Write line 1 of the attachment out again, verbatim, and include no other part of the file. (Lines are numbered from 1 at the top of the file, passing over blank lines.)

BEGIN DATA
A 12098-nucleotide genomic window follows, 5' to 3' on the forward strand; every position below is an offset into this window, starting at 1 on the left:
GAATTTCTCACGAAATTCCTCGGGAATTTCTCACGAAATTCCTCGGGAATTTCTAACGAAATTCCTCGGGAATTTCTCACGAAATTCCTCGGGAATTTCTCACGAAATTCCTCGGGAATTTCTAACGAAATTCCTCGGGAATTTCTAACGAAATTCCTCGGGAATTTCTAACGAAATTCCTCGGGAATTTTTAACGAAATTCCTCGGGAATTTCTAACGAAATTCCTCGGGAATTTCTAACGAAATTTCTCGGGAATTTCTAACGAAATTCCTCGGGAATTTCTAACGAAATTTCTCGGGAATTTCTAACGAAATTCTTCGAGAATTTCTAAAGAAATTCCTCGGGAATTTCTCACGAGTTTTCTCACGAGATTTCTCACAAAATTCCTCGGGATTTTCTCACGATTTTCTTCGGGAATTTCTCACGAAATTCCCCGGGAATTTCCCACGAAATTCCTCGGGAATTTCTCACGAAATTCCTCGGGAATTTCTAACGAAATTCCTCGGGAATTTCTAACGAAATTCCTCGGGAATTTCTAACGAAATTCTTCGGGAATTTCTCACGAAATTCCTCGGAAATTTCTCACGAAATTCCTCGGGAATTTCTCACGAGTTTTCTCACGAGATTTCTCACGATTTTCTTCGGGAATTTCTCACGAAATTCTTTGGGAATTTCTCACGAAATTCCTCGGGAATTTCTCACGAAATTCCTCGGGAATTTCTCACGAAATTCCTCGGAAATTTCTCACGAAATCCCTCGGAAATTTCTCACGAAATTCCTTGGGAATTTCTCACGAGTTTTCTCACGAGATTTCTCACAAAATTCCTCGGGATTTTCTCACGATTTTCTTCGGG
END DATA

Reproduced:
A 12098-nucleotide genomic window follows, 5' to 3' on the forward strand; every position below is an offset into this window, starting at 1 on the left: